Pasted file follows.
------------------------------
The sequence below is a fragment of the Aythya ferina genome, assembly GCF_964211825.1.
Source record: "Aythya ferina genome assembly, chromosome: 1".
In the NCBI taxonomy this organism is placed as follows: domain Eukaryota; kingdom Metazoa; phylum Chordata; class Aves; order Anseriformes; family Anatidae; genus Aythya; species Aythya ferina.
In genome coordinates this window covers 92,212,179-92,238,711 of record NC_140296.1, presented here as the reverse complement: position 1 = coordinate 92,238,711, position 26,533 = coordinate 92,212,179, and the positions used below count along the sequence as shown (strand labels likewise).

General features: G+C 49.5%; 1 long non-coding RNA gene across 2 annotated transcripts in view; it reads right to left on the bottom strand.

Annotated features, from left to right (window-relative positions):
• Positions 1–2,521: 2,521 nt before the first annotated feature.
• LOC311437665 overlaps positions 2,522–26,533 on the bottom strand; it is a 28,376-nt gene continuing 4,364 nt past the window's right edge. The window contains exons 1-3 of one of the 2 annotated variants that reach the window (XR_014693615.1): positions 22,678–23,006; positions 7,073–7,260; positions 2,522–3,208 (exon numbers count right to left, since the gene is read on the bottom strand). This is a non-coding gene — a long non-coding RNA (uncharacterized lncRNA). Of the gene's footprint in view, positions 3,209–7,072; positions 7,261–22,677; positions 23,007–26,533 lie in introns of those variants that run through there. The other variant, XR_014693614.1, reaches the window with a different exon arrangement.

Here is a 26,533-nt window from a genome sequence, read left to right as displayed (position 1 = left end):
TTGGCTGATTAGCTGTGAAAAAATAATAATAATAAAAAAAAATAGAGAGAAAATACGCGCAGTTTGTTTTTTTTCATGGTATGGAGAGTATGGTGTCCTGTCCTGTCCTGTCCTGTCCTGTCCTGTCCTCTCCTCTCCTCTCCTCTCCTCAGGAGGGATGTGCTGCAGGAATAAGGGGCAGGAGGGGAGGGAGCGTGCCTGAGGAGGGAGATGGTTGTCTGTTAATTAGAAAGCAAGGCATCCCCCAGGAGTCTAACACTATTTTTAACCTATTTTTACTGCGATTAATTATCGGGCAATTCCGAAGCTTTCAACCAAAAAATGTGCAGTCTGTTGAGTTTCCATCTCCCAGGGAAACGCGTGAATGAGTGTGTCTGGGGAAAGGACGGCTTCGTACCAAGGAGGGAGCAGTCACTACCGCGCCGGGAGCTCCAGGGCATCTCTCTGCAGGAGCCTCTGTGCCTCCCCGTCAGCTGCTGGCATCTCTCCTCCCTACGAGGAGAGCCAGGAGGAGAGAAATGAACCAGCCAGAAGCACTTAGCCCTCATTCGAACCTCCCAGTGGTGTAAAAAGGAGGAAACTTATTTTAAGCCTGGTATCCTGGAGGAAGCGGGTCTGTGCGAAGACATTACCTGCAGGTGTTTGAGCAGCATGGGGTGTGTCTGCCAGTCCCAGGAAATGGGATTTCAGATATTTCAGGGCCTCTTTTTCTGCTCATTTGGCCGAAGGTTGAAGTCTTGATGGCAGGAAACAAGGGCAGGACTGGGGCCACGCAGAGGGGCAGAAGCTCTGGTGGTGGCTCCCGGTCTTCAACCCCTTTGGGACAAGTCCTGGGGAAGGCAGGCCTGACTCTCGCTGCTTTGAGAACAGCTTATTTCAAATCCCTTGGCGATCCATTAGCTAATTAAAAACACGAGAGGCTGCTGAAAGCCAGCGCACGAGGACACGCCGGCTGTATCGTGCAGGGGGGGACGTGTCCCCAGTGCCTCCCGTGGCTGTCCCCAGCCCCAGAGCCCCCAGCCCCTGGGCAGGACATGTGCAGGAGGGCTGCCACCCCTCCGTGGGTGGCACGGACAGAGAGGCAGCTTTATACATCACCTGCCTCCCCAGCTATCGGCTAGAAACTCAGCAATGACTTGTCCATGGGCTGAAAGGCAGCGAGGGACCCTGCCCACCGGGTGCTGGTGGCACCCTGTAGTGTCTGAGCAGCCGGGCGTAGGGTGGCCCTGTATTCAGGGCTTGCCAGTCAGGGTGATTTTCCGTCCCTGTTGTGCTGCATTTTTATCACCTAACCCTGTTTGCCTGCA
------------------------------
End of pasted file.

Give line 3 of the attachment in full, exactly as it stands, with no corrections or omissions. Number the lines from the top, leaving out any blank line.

In the NCBI taxonomy this organism is placed as follows: domain Eukaryota; kingdom Metazoa; phylum Chordata; class Aves; order Anseriformes; family Anatidae; genus Aythya; species Aythya ferina.